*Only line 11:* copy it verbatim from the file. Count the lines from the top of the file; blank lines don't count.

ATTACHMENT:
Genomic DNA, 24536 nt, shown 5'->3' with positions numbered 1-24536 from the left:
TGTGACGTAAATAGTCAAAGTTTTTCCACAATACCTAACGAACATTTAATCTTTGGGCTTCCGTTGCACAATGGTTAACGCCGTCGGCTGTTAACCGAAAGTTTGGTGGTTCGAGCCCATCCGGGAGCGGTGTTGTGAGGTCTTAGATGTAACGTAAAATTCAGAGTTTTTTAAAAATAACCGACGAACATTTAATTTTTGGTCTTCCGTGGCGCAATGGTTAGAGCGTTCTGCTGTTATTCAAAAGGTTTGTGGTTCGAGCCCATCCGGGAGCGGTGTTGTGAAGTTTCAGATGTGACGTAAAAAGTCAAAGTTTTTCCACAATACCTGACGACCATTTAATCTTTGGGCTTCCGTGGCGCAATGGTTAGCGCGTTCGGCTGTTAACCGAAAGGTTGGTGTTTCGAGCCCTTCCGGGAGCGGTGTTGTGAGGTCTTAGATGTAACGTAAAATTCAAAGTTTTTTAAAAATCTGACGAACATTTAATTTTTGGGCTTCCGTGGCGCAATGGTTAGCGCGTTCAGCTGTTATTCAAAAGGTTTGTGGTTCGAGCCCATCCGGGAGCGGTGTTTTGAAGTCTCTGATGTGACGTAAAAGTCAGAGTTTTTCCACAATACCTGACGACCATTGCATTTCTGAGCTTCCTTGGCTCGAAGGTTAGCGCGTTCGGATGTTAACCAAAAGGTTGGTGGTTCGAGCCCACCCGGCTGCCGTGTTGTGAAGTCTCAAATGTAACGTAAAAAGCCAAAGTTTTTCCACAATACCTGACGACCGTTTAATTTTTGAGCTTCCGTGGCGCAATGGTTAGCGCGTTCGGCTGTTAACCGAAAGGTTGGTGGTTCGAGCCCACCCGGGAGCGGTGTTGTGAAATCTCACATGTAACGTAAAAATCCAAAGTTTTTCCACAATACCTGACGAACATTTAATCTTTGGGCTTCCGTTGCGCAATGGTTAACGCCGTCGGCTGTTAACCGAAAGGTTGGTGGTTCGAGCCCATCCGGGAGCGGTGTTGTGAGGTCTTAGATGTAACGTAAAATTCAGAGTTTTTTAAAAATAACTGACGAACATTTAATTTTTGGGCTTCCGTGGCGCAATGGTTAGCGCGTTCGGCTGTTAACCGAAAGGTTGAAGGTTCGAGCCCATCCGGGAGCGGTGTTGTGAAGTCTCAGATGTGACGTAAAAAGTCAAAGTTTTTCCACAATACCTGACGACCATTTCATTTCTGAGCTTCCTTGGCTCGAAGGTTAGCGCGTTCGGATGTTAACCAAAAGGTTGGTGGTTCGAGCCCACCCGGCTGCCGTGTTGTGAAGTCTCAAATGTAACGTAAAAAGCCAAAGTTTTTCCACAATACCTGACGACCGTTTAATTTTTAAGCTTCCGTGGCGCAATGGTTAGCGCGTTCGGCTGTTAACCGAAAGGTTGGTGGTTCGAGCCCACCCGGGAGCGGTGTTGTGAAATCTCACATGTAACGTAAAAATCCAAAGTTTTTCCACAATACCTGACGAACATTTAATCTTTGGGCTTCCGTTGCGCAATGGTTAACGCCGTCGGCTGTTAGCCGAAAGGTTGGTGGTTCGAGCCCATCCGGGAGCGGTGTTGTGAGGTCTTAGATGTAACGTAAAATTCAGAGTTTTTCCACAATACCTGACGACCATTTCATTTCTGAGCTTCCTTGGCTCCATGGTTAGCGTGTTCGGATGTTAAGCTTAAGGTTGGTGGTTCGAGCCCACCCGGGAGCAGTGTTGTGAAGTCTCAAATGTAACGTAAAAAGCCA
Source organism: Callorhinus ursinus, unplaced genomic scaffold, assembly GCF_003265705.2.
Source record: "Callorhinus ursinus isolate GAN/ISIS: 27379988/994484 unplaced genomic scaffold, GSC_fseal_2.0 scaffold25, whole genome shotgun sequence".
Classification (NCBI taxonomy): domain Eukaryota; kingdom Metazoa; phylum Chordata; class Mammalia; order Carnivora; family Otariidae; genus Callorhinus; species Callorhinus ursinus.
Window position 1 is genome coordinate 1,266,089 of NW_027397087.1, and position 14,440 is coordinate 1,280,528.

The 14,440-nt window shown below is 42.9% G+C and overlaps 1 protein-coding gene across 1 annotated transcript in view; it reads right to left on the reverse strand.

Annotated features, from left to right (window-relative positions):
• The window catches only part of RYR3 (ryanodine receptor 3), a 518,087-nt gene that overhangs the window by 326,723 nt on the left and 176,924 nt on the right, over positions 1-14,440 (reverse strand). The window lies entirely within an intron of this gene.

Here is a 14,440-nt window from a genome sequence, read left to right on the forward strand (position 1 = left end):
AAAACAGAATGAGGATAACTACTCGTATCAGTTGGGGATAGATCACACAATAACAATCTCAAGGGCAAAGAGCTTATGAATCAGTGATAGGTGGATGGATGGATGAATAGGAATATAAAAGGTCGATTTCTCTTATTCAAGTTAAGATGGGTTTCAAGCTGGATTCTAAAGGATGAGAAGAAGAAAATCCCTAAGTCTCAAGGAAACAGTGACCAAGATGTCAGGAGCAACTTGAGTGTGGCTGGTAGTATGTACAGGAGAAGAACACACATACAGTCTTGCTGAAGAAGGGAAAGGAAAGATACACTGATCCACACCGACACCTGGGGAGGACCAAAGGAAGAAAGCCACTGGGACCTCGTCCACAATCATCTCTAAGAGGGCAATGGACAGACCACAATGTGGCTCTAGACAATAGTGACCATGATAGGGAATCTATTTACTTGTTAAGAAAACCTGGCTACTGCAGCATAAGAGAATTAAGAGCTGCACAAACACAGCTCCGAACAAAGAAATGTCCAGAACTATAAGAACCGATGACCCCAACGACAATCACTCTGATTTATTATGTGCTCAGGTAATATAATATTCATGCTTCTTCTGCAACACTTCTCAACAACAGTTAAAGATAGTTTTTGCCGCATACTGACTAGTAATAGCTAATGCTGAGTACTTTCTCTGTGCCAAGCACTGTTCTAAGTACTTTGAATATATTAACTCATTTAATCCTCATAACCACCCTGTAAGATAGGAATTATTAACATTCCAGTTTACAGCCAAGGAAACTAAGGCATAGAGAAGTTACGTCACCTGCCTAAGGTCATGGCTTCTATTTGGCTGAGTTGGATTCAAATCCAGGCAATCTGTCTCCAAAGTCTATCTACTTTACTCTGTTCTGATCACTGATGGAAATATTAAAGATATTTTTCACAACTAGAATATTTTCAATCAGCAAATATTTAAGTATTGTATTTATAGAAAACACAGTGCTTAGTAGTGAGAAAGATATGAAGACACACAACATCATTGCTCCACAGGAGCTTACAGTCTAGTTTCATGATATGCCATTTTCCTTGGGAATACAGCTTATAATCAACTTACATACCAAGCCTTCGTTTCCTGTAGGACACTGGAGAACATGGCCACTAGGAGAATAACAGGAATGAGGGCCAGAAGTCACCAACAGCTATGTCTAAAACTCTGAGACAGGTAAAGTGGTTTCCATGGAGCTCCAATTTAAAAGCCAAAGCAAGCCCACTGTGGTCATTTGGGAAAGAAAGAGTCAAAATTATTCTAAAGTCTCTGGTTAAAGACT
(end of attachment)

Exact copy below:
AAAACAGAATGAGGATAACTACTCGTATCAGTTGGGGATAGATCACACAATAACAATCTCAAGGGCAAAGAGCTTATGAATCAGTGATAGGTGGATGGATGGATGAATAGGAATATAAAAGGTCGATTTCTCTTATTCAAGTTAAGATGGGTTTCAAGCTGGATTCTAAAGGATGAGAAGAAGAAAATCCCTAAGTCTCAAGGAAACAGTGACCAAGATGTCAGGAGCAACTTGAGTGTGGCTGGTAGTATGTACAGGAGAAGAACACACATACAGTCTTGCTGAAGAAGGGAAAGGAAAGATACACTGATCCACACCGACACCTGGGGAGGACCAAAGGAAGAAAGCCACTGGGACCTCGTCCACAATCATCTCTAAGAGGGCAATGGACAGACCACAATGTGGCTCTAGACAATAGTGACCATGATAGGGAATCTATTTACTTGTTAAGAAAACCTGGCTACTGCAGCATAAGAGAATTAAGAGCTGCACAAACACAGCTCCGAACAAAGAAATGTCCAGAACTATAAGAACCGATGACCCCAACGACAATCACTCTGATTTATTATGTGCTCAGGTAATATAATATTCATGCTTCTTCTGCAACACTTCTCAACAACAGTTAAAGATAGTTTTTGCCGCATACTGACTAGTAATAGCTAATGCTGAGTACTTTCTCTGTGCCAAGCACTGTTCTAAGTACTTTGAATATATTAACTCATTTAATCCTCATAACCACCCTGTAAGATAGGAATTATTAACATTCCAGTTTACAGCCAAGGAAACTAAGGCATAGAGAAGTTACGTCACCTGCCTAAGGTCATGGCTTCTATTTGGCTGAGTTGGATTCAAATCCAGGCAATCTGTCTCCAAAGTCTATCTACTTTACTCTGTTCTGATCACTGATGGAAATATTAAAGATATTTTTCACAACTAGAATATTTTCAATCAGCAAATATTTAAGTATTGTATTTATAGAAAACACAGTGCTTAGTAGTGAGAAAGATATGAAGACACACAACATCATTGCTCCACAGGAGCTTACAGTCTAGTTTCATGATATGCCATTTTCCTTGGGAATACAGCTTATAATCAACTTACATACCAAGCCTTCGTTTCCTGTAGGACACTGGAGAACATGGCCACTAGGAGAATAACAGGAATGAGGGCCAGAAGTCACCAACAGCTATGTCTAAAACTCTGAGACAGGTAAAGTGGTTTCCATGGAGCTCCAATTTAAAAGCCAAAGCAAGCCCACTGTGGTCATTTGGGAAAGAAAGAGTCAAAATTATTCTAAAGTCTCTGGTTAAAGACT